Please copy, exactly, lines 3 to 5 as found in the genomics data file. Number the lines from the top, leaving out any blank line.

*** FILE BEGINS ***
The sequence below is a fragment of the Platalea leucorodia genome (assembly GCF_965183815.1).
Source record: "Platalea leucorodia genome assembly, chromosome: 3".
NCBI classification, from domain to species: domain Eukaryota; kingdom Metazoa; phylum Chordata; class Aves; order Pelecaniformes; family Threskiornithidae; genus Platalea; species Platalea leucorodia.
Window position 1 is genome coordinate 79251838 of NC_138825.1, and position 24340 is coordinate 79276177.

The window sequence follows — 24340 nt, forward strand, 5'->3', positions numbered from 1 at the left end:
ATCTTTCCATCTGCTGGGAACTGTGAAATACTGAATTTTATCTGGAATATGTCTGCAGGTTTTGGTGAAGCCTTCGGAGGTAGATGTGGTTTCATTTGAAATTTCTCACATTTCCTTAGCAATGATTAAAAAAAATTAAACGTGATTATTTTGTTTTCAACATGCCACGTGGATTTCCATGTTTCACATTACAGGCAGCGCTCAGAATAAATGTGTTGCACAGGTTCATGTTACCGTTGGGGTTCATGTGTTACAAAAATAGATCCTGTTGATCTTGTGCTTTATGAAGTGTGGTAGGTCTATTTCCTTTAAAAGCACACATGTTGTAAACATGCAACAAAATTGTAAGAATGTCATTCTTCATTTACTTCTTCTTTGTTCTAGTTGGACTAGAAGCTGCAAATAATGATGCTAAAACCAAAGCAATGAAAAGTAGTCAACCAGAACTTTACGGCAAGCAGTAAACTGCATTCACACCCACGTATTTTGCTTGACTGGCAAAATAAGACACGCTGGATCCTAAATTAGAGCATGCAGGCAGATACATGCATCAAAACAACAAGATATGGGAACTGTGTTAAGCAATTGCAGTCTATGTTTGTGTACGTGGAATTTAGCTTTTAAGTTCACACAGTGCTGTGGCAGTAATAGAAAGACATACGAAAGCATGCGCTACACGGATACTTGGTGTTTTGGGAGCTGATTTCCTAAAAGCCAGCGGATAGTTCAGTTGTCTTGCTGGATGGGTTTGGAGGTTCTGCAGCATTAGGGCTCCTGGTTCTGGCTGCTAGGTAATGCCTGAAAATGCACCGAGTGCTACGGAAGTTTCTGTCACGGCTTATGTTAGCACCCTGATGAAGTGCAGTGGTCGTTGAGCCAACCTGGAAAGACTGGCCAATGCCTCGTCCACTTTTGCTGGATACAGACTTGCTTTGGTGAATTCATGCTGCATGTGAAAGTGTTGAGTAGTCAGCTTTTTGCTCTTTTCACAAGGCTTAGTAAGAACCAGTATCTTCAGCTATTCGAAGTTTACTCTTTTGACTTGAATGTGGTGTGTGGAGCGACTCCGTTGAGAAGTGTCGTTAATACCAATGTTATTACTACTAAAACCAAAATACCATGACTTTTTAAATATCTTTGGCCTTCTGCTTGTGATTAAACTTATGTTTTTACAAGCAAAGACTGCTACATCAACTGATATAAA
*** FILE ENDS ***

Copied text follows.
NCBI classification, from domain to species: domain Eukaryota; kingdom Metazoa; phylum Chordata; class Aves; order Pelecaniformes; family Threskiornithidae; genus Platalea; species Platalea leucorodia.
Window position 1 is genome coordinate 79251838 of NC_138825.1, and position 24340 is coordinate 79276177.

The window sequence follows — 24340 nt, forward strand, 5'->3', positions numbered from 1 at the left end: